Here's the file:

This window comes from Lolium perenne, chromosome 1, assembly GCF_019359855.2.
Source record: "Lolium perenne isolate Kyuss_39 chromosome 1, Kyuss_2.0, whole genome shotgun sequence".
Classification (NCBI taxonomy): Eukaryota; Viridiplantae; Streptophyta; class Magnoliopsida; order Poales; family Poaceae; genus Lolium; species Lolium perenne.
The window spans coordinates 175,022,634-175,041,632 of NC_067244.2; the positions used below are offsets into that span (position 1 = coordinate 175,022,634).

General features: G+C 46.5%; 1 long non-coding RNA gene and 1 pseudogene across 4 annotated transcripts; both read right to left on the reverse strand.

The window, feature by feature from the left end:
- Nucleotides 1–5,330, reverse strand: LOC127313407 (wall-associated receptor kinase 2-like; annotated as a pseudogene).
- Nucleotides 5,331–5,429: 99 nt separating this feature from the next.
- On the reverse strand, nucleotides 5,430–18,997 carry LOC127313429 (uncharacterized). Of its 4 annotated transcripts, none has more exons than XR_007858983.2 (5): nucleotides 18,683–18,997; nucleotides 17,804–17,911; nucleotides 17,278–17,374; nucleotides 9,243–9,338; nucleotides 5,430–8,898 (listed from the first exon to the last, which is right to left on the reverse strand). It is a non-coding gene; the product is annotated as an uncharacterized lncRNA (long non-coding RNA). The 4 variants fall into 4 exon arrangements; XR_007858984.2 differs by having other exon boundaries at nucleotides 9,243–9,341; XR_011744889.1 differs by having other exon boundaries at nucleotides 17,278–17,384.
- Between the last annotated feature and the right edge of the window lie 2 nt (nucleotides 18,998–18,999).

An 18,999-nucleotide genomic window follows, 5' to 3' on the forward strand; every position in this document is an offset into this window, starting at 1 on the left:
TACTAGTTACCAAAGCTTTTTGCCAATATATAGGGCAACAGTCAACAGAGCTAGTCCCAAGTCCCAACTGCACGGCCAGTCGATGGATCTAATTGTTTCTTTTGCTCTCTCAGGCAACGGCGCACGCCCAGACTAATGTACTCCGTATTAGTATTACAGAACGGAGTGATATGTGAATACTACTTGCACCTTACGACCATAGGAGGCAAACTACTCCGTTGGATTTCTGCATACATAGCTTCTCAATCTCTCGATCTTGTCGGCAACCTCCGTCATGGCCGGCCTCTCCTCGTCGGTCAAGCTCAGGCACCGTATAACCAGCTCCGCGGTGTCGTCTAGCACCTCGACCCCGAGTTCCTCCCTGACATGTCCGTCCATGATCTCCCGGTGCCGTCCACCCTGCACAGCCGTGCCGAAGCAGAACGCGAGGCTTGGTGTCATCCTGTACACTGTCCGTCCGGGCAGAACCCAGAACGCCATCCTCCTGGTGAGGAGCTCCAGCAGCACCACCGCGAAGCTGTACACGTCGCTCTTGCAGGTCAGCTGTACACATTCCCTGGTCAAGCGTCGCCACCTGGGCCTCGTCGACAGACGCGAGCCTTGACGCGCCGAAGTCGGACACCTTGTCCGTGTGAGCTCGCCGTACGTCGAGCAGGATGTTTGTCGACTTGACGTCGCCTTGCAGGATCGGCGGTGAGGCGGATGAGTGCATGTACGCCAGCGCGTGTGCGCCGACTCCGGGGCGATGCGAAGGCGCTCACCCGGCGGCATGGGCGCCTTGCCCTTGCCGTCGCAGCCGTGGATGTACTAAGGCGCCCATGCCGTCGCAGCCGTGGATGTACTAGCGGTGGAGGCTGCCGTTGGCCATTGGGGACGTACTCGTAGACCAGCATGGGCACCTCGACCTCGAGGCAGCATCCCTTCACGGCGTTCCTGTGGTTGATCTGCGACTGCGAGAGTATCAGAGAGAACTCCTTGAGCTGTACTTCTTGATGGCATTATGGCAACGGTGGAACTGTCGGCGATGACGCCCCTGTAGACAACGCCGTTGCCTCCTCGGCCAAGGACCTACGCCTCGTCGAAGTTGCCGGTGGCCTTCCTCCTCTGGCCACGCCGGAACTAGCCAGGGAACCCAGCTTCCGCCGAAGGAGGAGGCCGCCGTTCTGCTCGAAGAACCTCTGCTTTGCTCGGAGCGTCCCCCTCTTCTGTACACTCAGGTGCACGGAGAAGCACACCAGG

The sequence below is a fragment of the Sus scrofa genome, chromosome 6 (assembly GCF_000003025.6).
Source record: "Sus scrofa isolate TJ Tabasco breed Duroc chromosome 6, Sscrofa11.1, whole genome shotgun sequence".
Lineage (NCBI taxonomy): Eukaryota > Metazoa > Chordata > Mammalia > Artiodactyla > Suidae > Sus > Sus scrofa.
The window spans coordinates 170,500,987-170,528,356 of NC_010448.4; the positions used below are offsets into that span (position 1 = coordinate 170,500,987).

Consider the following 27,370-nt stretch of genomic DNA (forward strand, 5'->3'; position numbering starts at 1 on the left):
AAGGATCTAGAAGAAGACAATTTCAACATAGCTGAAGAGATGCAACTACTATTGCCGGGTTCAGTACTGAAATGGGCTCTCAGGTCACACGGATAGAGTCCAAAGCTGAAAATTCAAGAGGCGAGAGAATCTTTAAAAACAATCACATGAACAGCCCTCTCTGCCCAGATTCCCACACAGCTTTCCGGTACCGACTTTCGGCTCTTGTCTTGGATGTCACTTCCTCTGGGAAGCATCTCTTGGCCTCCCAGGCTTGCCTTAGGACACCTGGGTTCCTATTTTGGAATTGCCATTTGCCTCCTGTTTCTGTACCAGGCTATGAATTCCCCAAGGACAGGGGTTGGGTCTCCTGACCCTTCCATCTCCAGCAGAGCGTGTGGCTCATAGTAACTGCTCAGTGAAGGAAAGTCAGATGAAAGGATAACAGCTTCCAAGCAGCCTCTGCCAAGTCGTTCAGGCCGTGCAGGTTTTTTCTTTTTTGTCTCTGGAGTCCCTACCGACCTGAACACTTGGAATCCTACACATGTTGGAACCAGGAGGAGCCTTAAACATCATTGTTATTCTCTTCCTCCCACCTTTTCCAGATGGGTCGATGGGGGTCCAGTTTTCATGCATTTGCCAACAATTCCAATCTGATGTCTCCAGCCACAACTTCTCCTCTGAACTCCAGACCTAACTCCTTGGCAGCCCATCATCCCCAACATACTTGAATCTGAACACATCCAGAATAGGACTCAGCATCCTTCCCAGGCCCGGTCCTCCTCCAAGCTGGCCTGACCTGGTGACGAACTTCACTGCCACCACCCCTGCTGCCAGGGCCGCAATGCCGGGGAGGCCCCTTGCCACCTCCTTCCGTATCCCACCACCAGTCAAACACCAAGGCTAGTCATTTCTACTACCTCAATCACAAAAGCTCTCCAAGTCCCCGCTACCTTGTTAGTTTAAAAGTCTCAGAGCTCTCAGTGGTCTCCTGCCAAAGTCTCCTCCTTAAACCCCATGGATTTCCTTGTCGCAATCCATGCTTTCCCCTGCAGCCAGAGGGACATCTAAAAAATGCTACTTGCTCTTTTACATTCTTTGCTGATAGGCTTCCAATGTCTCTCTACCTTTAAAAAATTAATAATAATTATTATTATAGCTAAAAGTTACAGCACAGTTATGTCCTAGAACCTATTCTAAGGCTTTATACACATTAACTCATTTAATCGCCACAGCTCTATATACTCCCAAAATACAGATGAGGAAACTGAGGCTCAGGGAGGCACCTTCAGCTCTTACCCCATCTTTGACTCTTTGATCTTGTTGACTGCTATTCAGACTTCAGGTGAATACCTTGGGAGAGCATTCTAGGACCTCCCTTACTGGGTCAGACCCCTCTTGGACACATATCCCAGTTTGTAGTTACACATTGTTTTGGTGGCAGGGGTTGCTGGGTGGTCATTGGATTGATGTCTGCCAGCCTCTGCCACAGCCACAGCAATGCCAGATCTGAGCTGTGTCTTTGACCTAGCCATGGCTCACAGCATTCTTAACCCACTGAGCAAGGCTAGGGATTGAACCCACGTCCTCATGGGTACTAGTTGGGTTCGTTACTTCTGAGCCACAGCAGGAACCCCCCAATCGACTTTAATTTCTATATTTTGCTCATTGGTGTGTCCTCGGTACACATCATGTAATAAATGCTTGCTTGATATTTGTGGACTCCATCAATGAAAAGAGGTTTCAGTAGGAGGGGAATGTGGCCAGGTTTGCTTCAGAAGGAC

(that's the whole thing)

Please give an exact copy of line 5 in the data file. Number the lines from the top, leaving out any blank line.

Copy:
General features: G+C 46.5%; 1 long non-coding RNA gene and 1 pseudogene across 4 annotated transcripts; both read right to left on the reverse strand.